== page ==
El surrealismo de pertenencia.

Por Danié Gómez-Ortigoza

13 de julio de 2020

Compartir en facebook
Compartir en twitter
Compartir en pinterest
Compartir en email

There is something very special about having surreal real friends; they have the capacity to pull you into their surreal worlds.

Reproduce el video

Meet Nina Surel, a Miami-based Argentinian artist who owns a gallery known as the collective 62. She introduced me to ‘Women Who run with the Wolves,’ and if you know that book and you’ve read it, I’m sure you remember who lead you in that direction.

For me spending time at her studio reminds me of my childhood. My mother is a painter and I know having a space like that would have been her dream. In better words, having had the strength and will to peruse building a space like that, letting go of expectations, would have perhaps been her dream.

You see, it takes an awful lot of courage to know when your dreams are leading you on the right direction, specially when your loved ones are at stake.

But going back to Nina’s story this place is a sanctuary: she has the capacity to turn anything into art. My eyes can’t stand still when I’m there. Imagine a wall filled with buttons, ceramics, rocks, paint, antiques, books and every material you could ever dream of.

To celebrate her birthday and the expansion of the space, she put together a group of more than 30 women. I initially knew about seven of them. We all arrived at 10 AM, braided each other’s hair, and dressed in a beautiful vintage gown. We were all wearing exactly the same thing.

As much as I love fashion and the power of expression it gives us, I love how wearing the same thing eliminates a lot of distraction. It makes it easier to pay attention to those things that are not perceivable with your eyes. After having mate, (most of them were Argentinean) we went to the soon-to-be gallery space.

The space we were in, used to be some kind of church, so it has a special energy attached to it. It all started with a very simple circle of women holding hands. Fragments of it were being filmed, so I took a water break.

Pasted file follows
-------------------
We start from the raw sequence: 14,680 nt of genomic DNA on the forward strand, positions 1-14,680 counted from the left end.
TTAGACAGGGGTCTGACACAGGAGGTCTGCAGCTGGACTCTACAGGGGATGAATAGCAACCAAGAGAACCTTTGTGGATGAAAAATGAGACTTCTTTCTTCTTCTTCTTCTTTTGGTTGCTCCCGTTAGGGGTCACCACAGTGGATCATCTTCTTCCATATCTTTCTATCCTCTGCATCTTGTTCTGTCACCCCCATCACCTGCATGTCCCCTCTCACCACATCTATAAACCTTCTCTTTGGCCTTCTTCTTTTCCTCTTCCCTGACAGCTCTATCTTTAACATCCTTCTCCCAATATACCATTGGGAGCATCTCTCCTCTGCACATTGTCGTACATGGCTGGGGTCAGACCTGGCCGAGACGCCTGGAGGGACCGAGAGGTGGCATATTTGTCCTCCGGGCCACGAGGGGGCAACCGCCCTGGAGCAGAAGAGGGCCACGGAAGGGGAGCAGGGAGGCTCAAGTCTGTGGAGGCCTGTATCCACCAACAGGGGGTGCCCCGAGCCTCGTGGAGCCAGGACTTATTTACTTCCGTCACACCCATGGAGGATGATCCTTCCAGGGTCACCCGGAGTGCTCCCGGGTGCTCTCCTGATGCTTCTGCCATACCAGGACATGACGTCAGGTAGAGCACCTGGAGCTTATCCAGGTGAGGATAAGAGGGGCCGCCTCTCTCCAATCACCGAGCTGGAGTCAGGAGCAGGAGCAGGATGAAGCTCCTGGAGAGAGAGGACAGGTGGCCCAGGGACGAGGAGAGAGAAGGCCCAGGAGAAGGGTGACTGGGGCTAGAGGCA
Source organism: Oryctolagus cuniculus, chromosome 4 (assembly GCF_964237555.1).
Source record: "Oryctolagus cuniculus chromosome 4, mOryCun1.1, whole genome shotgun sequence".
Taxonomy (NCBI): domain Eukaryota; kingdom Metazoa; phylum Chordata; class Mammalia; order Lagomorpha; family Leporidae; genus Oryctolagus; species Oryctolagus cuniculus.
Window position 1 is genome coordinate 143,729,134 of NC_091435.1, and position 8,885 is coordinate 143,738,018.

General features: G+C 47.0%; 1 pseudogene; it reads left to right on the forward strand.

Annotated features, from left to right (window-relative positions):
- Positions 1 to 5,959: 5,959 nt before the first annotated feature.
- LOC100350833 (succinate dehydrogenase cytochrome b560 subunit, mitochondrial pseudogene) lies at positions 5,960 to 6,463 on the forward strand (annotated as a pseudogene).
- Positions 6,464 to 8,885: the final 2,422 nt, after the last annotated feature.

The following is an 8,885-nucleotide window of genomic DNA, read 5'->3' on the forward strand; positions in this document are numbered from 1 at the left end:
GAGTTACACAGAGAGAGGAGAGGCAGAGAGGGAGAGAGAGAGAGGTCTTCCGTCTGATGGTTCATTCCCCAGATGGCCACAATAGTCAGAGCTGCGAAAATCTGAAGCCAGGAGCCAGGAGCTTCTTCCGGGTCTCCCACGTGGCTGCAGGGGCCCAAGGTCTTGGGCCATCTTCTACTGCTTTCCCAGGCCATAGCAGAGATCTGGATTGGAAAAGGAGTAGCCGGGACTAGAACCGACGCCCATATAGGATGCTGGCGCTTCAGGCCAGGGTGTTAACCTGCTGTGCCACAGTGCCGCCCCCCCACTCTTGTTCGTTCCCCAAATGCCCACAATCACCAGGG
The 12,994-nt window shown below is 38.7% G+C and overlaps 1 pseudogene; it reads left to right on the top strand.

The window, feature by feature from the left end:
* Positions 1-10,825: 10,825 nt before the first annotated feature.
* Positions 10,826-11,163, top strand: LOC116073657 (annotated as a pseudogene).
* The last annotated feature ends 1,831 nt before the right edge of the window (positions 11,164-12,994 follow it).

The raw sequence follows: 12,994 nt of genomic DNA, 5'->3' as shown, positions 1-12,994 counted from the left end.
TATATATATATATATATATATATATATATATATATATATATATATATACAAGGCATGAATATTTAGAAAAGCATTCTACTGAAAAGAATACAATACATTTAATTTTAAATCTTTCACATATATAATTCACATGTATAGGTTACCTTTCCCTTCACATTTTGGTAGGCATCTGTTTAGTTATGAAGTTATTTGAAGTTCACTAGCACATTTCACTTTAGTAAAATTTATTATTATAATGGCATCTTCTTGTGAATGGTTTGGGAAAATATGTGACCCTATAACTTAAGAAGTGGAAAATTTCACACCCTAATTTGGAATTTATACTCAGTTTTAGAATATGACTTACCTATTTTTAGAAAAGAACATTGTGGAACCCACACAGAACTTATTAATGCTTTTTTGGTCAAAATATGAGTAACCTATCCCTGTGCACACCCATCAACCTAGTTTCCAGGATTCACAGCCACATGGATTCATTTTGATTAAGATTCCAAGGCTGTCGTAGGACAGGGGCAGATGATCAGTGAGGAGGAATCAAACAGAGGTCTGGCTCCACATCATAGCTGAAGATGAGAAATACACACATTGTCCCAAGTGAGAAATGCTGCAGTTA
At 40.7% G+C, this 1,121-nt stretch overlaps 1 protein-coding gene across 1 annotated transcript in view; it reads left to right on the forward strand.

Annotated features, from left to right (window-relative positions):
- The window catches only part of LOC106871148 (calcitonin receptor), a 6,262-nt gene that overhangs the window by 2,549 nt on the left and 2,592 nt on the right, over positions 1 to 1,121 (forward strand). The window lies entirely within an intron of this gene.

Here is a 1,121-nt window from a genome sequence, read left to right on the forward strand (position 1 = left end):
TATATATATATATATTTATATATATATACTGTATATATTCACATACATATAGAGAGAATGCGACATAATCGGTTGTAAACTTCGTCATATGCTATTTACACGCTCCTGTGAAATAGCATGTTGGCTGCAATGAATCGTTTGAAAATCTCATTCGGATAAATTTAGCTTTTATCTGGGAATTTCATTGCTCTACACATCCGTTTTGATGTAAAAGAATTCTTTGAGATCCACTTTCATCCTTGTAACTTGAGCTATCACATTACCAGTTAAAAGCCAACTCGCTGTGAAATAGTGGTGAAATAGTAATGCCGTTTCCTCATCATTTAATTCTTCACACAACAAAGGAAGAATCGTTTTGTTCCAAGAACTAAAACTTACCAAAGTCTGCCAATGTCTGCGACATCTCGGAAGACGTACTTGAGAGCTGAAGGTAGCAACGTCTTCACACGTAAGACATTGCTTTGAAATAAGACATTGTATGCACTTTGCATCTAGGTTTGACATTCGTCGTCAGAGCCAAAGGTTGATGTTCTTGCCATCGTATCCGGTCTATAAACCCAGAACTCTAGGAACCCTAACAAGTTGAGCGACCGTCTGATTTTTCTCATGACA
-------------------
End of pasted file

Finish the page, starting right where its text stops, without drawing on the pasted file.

By the time I came back, the space had fully morphed: there was loud music, and three big squares of clay, that I had noticed Nina had been watering ever since we arrived, had become the focal space.

It was almost impossible to recognize anyone: they were all covered in clay. It was a bit like ‘Sleep no more’, where the public becomes invisible by wearing a white mask, but clay had the opposite effect: it made everything we never see in each other visible.

I timidly kneeled in the circle and started playing with clay as well. I didn’t want to get my pretty dress dirty, so I took it off, (we had been asked to bring a nude cover underneath our clothes), only to see someone swipe the floor with it a bit later, and started familiarizing myself with the material.

I missed the instructions, if there were any, but as soon as all the women, (most of them I had never even spoken to), began to cover my arms in clay, I gave into the ripple effect and did the same. It’s hard to explain what happened in between. It turned into an alternate universe of healing. A sisterhood where everyone had each other’s back.

I guess that’s what happens in events such as Burning Man, although there were absolutely no drugs or alcohol involved in this experience.

I still don’t know what made it so life changing. Perhaps it’s simply because we broke every etiquette rule we had ever been taught: there was no such thing as personal space, we stared at each other, we touched each other, and then we danced as if no one was watching, because actually no one was. The video I posted was taken once it was over.

It felt good.

We pretend to be so civilized all the time, and yet having the space to let go allowing our instinct to rule, instead of our rational is an experience I would recommend to everyone.

In the end, that’s who we really are: this kind of rituals were the norm among communities in the old days when we were less than we are today, knew our neighbors, and built thinner walls between us. That’s why tribes matter, and their specific set of values made a difference, and gave a sense of belonging to something greater.

But we forgot. We chose money and power above human connection. We wear our civilized masks all day guarding ourselves and fearing others, because that’s the norm in a world where walls keep getting thicker and bonds thinner.

But that feeling of letting go is something I will always hold on to.

The experience ended, and we helped each other get rid of the clay.

We were so different to the people we were when we arrived. Something changed: we trusted each other.

Back to our clothes, and back to our civilized ways, but the seed that this experience planted, will remain.

Happy birthday, Nina. May you continue to create, and share your universe with the rest of the world.

I hope this window into her universe motivates you to create your own, and share it with others that are in the same vibration. Maybe we can even change the world a little remembering what our ancestors tried to teach us before we stopped listening.

And if you haven’t read Women Who Run With the Wolves, perhaps your time has come.